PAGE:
Growing up I always had a roof over my head, food to eat, and a bed to sleep in. My parents didn’t ever have to promise me the basics of life; they had already provided them. It was then up to me to go inside, eat what was set before me, and sleep in the bed provided me.
My parents, like so many others, made promises to me. If I did what they asked, certain things they promised came to pass in my life. Picking dandelions, for instance, resulted in a promised nickel. With so many dandelions to pick, hard work resulted in the promised coins coming to pass in my hands, once my hands were clean after digging up those pesky dandelions.
God has promises and provision for all, regardless of age, gender, or ethnic background. As with both illustrations given, there’s a difference between a promise and a provision. Let’s take a look at each, starting with a provision.
God’s provision is something already made available, such as salvation. When a person desires to become saved, a new creation in Christ (2 Corinthians 5:17), Jesus doesn’t die, again, on the Cross. No God’s part, through Jesus, is done. Provision has made for every person-past, present, and future-to be saved, to become a child of God. It’s a matter of believing what God has done and declaring it to be true in that person’s life.
God also makes promises. Example: God promises to bless those who’ll honor Him with their finances, by tithing (Malachi 3:10). Those who give above and beyond the tithe have a promise of a return on their giving (Luke 6:38; 2 Corinthians 9:6-10). Unlike His provision, however, God’s promises are conditional. In this case, God’s part takes place once ours is done. With tithing, God’s blessing occurs after we tithe. Every time.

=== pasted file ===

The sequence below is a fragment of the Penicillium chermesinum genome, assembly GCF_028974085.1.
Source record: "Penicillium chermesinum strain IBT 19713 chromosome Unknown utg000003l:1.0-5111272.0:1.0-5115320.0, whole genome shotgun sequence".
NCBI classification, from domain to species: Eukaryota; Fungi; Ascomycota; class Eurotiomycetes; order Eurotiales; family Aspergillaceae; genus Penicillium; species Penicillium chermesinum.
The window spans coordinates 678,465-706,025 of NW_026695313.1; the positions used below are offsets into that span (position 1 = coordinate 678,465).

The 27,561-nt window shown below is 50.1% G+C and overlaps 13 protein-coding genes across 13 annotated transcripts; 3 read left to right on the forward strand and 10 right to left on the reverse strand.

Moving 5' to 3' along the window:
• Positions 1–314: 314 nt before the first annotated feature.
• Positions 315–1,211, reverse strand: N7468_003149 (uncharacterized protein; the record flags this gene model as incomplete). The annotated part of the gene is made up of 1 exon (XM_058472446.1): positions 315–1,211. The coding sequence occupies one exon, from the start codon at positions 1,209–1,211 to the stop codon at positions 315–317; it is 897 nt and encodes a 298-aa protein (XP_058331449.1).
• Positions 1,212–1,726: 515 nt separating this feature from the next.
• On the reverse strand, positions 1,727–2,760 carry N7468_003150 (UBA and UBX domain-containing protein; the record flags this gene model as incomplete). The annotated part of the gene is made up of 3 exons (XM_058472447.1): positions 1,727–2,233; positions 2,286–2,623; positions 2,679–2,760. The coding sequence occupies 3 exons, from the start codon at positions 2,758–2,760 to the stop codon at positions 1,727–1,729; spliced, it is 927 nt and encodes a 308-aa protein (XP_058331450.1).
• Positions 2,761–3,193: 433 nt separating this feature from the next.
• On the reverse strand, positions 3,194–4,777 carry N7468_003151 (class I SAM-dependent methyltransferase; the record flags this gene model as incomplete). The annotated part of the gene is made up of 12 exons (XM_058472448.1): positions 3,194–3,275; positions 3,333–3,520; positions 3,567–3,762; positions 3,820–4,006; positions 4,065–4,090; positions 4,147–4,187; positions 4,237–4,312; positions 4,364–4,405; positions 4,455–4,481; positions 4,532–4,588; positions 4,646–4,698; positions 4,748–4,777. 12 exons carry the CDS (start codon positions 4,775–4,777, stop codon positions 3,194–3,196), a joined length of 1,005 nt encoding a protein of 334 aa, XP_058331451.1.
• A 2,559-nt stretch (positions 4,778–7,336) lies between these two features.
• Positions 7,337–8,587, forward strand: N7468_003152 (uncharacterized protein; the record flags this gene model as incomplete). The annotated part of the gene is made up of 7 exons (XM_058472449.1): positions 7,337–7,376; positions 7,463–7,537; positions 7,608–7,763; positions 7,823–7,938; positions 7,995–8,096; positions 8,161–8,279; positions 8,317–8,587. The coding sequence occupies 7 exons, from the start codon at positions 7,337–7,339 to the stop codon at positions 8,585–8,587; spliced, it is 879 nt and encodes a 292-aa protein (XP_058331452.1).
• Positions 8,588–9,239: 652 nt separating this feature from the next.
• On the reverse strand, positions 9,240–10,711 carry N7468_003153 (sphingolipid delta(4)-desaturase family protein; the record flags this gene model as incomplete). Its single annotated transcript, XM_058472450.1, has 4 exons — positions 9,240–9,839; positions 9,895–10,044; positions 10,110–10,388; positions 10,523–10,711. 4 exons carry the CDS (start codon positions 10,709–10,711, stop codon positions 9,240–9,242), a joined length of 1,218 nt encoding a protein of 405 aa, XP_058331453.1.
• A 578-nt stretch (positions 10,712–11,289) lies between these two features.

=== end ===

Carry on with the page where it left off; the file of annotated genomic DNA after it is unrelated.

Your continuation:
It would be sad, actually, if food was placed before a hungry boy who then asked his mother for something to eat. Here, provision has been made; all the child needs to do is use his fork to receive the food, and eat it. Even if it’s broccoli. Provision, not promise.
On the other hand, a person wanting income needs to first work before getting paid. The employer promises to pay the worker after the condition of so many hours of work has been met. No work, no pay. That’s a promise, not a provision.
A lot things well-intended Christians are asking God for have already been provided. Things like love (Romans 5:5), power (2 Timothy 1:7), and strength (Psalm 27:1; Ephesians 6:10) have already been provided to every Christian. On the other hand, wisdom is something to ask for (James 1:5).
As you can readily see, there’s a difference between God’s provision and His promises. God’s promises are always conditional; His provision is unconditional. Understanding whether something from God is a promise or provision is making a difference in my life. If not already, I know it can make one in yours as well.